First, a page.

I spotted Nightingale at a back table eating out of a black lacquered bento¯ box.He stood when he saw me and shook my hand.Once I’d settled myself opposite, he asked if I was hungry.I said no thank you.I was nervous, and I make it a rule never to put cold rice into an agitated stomach.He ordered tea, and asked if I minded if he continued eating.
I said not at all, and he returned to spearing food out of his bento¯ with quick jabs of his chopsticks.
‘Did he come back?’ asked Nightingale.
‘Your ghost,’ said Nightingale.‘Nicholas Wallpenny: lurker, bug hunter and sneak thief.Late of the parish of St Giles.Can you hazard a guess as to where he’s buried ?’
‘In the cemetery of the Actors’ Church?’
‘Very good,’ Nightingale said, and grabbed a duck wrap with a quick stab of his chopsticks.‘So, did he come back?’
‘No he didn’t,’ I said.
‘Ghosts are capricious,’ he said.‘They really don’t make reliable witnesses.’
‘Are you telling me ghosts are real ?’
Nightingale carefully wiped his lips with a napkin.
‘You’ve spoken to one,’ he said.‘What do you think?’
‘I’m awaiting confirmation from a senior officer,’ I said.
He put the napkin down and picked up his teacup.
‘Ghosts are real,’ he took a sip.
I stared at him.I didn’t believe in ghosts, or fairies or gods, and for the last couple of days I’d been like a man watching a magic show – I’d expected a magician to step out from behind the curtain and ask me to pick a card, any card.I wasn’t ready to believe in ghosts, but that’s the thing about empirical experience – it’s the real thing.
And if ghosts were real ?
‘Is this where you tell me that there’s a secret branch of the Met whose task it is to tackle ghosts, ghouls, faeries, demons, witches and warlocks, elves and goblins …?’ I said. ‘You can stop me before I run out of supernatural creatures.’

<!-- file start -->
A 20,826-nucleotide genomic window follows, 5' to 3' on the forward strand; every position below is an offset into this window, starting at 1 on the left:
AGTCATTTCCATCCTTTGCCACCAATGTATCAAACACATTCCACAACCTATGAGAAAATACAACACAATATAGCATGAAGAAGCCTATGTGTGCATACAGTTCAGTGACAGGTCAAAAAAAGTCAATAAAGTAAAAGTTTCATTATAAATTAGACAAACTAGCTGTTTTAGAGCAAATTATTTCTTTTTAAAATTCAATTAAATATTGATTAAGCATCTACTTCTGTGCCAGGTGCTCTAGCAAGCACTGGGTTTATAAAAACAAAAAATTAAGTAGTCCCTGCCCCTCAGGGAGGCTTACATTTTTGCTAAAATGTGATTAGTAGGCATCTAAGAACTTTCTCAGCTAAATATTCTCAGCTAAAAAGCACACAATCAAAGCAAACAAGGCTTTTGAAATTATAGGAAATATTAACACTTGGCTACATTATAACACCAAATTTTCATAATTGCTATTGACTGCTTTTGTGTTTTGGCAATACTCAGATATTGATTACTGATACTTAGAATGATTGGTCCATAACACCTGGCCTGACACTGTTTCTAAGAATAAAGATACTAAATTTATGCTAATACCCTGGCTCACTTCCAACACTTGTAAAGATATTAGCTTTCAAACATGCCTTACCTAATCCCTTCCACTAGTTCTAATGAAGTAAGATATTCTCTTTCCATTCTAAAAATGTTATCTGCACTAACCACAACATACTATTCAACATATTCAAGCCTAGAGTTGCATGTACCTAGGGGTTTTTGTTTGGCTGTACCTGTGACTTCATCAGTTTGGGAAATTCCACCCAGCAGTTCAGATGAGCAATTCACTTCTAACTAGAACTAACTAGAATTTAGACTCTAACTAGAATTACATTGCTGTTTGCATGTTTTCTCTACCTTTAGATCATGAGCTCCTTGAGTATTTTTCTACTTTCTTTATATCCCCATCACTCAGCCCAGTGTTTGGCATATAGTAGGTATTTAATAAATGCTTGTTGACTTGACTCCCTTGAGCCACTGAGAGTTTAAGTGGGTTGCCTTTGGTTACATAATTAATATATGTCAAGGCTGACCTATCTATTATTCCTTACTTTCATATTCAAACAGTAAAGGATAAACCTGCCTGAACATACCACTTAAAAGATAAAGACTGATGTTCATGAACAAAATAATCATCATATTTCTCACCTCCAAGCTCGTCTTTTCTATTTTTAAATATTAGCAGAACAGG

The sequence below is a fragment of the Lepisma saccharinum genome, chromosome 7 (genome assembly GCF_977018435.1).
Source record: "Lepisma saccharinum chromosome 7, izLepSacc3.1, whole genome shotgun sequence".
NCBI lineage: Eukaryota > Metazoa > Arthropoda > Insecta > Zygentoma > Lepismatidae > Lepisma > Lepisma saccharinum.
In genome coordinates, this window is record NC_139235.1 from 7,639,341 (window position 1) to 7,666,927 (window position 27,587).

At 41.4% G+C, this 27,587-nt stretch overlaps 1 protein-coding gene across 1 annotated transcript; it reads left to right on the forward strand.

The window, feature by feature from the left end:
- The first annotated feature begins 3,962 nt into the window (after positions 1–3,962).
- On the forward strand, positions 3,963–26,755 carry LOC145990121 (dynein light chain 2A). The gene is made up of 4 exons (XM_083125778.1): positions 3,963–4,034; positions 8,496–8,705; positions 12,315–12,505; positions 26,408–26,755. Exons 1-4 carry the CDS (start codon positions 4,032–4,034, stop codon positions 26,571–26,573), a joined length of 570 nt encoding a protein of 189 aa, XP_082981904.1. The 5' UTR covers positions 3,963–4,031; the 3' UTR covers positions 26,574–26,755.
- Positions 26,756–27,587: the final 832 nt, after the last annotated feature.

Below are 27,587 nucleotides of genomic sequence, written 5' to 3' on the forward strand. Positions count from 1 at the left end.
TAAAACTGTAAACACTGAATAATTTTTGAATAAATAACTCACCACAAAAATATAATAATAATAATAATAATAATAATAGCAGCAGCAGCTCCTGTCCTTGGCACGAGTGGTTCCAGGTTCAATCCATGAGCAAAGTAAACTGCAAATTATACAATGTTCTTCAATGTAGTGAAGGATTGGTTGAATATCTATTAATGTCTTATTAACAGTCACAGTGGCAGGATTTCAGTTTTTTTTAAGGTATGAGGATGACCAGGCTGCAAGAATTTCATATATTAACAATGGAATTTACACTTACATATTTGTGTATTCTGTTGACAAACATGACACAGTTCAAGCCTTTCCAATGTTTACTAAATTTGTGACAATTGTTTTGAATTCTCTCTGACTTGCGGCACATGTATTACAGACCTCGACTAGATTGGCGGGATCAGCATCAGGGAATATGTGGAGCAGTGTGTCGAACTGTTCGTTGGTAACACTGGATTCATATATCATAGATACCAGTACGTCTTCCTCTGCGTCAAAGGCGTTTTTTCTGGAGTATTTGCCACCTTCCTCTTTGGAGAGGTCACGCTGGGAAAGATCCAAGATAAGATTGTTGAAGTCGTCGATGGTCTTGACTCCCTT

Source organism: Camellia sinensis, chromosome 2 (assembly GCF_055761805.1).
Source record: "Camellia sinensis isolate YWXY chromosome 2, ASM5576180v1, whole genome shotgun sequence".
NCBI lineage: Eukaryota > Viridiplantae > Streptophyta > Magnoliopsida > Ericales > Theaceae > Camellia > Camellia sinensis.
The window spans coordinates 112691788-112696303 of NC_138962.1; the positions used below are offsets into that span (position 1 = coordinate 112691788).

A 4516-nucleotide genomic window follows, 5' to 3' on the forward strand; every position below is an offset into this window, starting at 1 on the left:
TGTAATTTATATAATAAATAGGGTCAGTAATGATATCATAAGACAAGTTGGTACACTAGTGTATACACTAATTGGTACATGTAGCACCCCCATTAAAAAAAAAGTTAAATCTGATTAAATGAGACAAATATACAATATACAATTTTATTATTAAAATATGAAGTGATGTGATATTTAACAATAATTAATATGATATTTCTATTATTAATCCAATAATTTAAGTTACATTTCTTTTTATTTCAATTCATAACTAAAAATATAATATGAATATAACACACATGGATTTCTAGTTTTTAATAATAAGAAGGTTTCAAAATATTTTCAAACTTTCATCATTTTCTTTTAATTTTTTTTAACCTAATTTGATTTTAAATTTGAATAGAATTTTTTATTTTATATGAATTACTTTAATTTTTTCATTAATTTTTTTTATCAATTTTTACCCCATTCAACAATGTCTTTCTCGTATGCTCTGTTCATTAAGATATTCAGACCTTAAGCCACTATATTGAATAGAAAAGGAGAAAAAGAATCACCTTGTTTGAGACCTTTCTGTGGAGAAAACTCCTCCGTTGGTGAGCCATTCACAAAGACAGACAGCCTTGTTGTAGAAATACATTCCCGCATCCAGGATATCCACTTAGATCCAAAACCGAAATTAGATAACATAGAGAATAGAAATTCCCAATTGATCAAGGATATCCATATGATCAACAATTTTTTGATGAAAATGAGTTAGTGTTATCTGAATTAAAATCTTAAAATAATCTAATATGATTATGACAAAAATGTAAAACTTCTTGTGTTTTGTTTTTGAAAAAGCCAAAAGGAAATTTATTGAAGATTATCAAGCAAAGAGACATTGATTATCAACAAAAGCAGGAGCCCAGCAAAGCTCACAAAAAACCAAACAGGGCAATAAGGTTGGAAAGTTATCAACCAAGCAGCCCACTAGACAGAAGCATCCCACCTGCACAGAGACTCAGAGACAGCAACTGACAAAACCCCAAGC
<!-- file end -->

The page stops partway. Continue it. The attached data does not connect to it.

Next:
‘You haven’t even scratched the surface,’ said Nightingale.
‘Aliens?’ I had to ask.
‘And the secret branch of the Met?’
‘Just me, I’m afraid,’ he said.
‘And you want me to what … join?’
‘Help,’ said Nightingale, ‘with this inquiry.’
‘You think there’s something supernatural about the murder ?’ I asked.
‘Why don’t you tell me what your witness had to say,’ he said, ‘and then we’ll see where it goes.’
So I told him about Nicholas and the change of clothes by the murdering gent.About the CC TV cover- age and the Murder Team thinking it was two separate people.When I’d finished, he signalled the waitress for the bill.
‘I wish I’d known this yesterday,’ he said.‘But we still might be able to pick up a trace.’
‘A trace of what, sir ?’ I asked.
‘The uncanny,’ said Nightingale.‘It always leaves a trace.’
Nightingale’s motor was a Jag, a genuine Mark 2 with the 3.8 litre XK6 engine. My dad would have sold his trumpet for a chance to own a car like that, and that was back in the 1960s when that still meant something.It wasn’t pristine: there were some dings on the body work and a nasty scratch on the driver’s side door, and the leather on the seats was beginning to crack, but when Nightingale turned the key in the ignition and the inline-6 rumbled, it was perfect where it counted.
‘You took sciences at A level,’ said Nightingale as we pulled out.‘Why didn’t you take a science degree?’
‘I got distracted, sir,’ I said.‘My grades were low and I couldn’t get on the course that I wanted.’
‘Really? What was the distraction?’ he asked.‘Music, perhaps? Did you start a band ?’